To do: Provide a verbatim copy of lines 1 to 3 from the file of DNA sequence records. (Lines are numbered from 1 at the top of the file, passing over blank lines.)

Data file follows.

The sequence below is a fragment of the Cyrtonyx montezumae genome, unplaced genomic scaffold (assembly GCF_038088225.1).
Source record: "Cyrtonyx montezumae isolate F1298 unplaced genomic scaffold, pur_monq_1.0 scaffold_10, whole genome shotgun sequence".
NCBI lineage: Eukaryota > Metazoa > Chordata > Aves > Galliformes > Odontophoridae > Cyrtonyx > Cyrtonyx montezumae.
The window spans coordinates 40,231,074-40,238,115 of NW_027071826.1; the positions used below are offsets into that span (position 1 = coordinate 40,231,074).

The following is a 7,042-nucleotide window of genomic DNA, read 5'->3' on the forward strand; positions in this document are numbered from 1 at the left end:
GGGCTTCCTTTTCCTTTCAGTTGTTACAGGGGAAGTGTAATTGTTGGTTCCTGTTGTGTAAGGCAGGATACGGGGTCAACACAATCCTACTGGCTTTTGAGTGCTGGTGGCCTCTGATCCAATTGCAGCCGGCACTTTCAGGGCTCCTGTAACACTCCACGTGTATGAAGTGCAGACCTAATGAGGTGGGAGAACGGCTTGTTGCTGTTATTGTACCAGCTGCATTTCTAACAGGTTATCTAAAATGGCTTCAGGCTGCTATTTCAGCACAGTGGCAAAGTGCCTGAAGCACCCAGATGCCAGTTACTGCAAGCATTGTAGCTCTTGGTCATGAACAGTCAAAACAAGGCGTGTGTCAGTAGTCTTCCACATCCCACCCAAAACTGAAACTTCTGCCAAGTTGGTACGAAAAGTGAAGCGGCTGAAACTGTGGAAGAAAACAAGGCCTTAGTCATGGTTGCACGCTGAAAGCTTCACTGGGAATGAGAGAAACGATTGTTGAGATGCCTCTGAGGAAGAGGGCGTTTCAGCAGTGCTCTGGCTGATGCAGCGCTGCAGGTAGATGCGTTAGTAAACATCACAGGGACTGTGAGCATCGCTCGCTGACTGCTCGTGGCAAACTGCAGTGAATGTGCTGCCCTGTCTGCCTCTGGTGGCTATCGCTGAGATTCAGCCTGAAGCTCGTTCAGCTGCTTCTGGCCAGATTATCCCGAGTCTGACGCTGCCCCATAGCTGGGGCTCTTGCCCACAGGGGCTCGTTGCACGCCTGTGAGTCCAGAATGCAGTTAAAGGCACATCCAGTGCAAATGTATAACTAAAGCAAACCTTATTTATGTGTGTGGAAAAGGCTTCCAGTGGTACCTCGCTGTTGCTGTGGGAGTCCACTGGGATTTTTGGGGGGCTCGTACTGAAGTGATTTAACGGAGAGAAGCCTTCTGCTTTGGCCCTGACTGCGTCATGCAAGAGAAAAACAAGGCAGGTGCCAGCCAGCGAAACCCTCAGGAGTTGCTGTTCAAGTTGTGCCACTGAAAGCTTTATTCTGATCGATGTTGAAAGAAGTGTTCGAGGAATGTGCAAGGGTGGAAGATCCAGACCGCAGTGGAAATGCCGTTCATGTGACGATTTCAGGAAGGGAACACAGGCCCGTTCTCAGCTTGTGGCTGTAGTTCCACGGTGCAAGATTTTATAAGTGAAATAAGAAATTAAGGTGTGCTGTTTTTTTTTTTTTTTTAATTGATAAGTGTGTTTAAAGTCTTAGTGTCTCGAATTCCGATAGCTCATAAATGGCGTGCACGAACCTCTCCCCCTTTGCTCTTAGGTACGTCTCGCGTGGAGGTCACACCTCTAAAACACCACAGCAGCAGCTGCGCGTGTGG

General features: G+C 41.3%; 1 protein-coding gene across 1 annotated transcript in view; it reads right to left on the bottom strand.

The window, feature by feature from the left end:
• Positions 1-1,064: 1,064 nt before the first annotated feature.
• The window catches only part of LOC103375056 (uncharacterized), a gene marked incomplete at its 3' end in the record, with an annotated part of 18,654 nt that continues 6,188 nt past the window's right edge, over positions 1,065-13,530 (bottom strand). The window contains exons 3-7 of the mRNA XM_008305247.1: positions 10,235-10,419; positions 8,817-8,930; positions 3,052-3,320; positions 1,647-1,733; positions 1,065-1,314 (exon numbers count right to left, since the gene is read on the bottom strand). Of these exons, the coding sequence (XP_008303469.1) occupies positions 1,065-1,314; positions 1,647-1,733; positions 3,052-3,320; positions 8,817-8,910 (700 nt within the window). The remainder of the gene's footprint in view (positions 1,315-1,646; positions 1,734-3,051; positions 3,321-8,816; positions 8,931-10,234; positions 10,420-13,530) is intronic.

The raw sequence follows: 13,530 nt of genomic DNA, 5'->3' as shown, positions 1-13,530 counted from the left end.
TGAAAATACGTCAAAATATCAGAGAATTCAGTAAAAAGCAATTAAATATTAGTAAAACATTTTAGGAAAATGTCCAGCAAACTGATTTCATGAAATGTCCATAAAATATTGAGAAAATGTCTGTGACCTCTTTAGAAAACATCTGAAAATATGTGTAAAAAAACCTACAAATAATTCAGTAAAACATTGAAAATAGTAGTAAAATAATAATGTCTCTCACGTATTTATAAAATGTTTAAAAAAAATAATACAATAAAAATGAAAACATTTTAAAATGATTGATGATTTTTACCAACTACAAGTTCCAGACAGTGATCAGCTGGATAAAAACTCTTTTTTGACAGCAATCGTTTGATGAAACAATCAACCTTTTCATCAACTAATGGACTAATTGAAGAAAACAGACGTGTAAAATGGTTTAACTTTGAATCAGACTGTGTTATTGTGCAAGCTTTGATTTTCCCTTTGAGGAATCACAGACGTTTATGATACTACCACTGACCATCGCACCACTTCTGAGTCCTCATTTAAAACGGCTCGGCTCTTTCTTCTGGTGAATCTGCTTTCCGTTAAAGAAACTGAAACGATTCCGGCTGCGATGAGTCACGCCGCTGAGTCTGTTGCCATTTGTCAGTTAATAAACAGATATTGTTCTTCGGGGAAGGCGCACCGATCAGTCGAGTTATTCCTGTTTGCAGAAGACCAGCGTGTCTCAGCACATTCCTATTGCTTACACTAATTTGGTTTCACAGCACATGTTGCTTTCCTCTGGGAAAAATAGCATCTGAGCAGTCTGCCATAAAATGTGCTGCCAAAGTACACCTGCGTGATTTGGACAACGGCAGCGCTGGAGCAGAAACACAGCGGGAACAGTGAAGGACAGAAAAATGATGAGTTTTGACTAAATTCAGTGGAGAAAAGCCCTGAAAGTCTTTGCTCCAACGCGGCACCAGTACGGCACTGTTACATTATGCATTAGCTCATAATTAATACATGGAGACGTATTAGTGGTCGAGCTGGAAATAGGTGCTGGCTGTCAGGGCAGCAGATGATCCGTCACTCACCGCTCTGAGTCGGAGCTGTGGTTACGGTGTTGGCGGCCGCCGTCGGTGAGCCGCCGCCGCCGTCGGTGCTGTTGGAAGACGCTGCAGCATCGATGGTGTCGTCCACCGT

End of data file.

The sequence below is a fragment of the Cyrtonyx montezumae genome, unplaced genomic scaffold (assembly GCF_038088225.1).
Source record: "Cyrtonyx montezumae isolate F1298 unplaced genomic scaffold, pur_monq_1.0 scaffold_10, whole genome shotgun sequence".
NCBI lineage: Eukaryota > Metazoa > Chordata > Aves > Galliformes > Odontophoridae > Cyrtonyx > Cyrtonyx montezumae.